Walt was turned away by every major studio. He was staying in a one-room apartment with his brother Roy, who was recovering from tuberculosis. At 23, Walt married an Idaho girl, Lillian, who would be his wife for 42 years. In 1926 Walt set up Walt Disney Studio, producing cartoons for theaters. Roy was in charge of financial matters. Felix the Cat had been having great success, and Walt, wanting to imitate, came up with the idea for the character Oscar the Rabbit. He was a success in theaters, but through legal complications, Walt lost the rights to Oscar. Walt remembered a fellow occupant of his old studio in Kansas City, a mouse. He did some drawings, and then Ub Iwerks, who was working for Walt as an animator, reworked the character to a professional level. Lillian suggested the name, Mikey. The first 10-minute film took 1400 drawings. Ub made hundreds of drawings a day. All the distributors rejected the cartoon. Walt shelved it. The second Mickey Mouse cartoon borrowed heavily from a Buster Keaton film and was called “Steamboat Willie.” The “talkies” were beginning, and Walt added sound using his voice for Mickey. The studio was on the verge of bankruptcy. The cartoon was a huge success, and Walt had his first hit at 26.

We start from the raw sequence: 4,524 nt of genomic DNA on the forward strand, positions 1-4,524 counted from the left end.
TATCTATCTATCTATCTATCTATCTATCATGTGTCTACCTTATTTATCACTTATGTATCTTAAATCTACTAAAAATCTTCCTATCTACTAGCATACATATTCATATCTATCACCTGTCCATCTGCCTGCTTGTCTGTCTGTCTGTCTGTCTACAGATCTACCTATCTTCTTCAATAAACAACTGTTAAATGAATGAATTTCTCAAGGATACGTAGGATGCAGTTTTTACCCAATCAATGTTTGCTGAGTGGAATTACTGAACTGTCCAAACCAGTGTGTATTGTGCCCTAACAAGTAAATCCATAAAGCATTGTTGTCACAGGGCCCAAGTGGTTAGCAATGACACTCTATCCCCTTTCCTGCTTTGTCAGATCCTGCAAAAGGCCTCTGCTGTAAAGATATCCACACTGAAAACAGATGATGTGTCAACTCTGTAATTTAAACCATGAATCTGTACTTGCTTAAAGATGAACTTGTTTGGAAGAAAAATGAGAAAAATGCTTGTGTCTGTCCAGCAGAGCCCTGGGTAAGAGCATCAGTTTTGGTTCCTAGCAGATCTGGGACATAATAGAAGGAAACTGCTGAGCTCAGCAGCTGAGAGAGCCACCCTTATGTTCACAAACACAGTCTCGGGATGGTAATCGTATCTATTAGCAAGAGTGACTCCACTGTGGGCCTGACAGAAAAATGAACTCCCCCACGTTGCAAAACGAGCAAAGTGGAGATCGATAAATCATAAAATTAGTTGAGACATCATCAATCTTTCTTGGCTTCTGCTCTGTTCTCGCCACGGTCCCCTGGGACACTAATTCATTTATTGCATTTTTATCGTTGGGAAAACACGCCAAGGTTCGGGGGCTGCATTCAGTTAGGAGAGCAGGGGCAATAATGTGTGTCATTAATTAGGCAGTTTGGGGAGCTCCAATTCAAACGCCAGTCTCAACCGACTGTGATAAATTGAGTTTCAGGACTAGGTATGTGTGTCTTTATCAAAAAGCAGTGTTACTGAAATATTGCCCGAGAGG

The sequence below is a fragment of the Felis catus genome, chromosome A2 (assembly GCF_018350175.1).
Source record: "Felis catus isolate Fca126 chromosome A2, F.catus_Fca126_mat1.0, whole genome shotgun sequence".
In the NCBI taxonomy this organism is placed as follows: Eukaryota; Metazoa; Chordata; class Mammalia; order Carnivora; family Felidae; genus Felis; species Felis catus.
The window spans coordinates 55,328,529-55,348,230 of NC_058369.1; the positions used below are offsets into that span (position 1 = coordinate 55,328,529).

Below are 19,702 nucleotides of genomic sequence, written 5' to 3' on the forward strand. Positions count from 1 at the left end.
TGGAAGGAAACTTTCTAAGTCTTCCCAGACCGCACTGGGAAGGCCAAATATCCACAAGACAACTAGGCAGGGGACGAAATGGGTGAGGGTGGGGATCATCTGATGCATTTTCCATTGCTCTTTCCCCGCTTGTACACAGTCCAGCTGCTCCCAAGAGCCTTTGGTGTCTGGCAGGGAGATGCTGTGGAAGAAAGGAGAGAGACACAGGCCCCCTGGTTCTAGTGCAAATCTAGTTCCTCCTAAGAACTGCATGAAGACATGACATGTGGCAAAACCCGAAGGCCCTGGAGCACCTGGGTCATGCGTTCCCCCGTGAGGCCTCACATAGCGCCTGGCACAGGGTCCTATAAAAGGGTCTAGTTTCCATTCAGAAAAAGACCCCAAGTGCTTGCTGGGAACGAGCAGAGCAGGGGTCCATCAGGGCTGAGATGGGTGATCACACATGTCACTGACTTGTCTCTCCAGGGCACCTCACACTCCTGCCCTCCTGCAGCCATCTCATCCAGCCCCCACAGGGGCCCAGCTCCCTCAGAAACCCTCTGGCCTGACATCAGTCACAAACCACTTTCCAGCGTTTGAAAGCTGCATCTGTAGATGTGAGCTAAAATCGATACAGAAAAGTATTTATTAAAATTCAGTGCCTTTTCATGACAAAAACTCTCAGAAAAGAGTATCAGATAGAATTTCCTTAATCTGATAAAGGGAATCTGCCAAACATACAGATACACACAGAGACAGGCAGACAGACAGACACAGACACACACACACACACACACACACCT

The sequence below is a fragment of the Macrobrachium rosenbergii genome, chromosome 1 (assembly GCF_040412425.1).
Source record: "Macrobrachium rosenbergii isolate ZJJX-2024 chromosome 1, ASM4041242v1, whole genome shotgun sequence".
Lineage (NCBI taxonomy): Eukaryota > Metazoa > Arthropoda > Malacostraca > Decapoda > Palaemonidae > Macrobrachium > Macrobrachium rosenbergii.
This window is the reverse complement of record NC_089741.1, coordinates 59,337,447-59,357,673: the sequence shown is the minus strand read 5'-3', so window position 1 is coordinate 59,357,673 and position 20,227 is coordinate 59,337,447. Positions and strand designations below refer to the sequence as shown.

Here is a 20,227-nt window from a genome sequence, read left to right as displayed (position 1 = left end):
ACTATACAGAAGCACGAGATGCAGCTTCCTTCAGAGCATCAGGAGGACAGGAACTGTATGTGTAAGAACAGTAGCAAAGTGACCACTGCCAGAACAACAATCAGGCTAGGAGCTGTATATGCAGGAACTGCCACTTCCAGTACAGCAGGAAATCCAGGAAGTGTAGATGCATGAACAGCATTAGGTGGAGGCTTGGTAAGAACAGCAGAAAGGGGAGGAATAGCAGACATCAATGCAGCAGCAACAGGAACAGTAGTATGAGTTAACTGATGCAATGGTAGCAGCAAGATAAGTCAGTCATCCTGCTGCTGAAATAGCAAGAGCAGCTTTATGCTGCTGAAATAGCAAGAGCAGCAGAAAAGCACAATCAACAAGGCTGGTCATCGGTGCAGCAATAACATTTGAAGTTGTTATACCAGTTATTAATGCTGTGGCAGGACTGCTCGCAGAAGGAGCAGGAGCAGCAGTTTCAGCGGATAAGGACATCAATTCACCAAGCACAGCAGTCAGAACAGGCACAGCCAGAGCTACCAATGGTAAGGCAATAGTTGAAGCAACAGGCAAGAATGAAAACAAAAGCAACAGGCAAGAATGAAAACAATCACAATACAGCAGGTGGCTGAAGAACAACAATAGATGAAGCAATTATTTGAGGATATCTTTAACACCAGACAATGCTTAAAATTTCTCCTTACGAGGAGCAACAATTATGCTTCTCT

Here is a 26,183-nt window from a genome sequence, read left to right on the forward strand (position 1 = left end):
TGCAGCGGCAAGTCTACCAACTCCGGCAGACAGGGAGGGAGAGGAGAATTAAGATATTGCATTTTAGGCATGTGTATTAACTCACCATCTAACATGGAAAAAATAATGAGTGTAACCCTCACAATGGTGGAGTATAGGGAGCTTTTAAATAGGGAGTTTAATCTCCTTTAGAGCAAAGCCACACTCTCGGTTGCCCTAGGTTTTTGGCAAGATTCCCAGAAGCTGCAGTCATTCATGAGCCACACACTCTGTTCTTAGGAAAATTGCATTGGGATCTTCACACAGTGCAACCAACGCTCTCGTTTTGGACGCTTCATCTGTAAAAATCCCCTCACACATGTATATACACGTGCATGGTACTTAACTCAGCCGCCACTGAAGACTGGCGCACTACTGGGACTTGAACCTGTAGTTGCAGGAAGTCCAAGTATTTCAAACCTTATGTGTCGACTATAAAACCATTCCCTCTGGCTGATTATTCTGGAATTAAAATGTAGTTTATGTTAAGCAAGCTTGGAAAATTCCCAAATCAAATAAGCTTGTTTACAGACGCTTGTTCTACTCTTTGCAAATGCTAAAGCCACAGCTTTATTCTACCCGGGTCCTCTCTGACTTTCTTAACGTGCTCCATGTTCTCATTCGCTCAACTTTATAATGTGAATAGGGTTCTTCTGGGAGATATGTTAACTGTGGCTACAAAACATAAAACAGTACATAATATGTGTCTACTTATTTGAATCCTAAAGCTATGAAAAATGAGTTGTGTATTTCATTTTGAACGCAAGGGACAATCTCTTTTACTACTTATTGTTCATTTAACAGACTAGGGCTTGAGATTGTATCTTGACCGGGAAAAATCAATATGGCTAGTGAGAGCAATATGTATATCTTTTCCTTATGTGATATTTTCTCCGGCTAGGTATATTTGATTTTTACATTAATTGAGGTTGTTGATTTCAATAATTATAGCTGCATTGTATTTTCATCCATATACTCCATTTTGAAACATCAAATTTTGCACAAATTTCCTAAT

Walt became Hollywood’s wonder boy, and interviews poured in, and Walt didn’t once mention Ub Iwerks’ huge contribution. It was Walt’s baby. It was the roaring 20s, and Walt roared, having his studio produce 31 Mickey Mouse cartoons in the next 18 months. Their popularity soared. Ub was frustrated by his lack of recognition and left Disney to start his own studio; Walt felt utterly betrayed. By 1930 Walt’s manic working drove him to a nervous breakdown. Lillian took him on a long trip which is what he needed. He came back rested and full of ideas for new cartoons. Walt wanted to make color cartoons. Roy said it was too expensive. Walt did it anyway. The first one won an Oscar. Then the company began merchandising Mickey, cartoon strips, books, toys, and Mickey Mouse Fan clubs that had a million members the first year. He was “Uncle Walt” to countless children.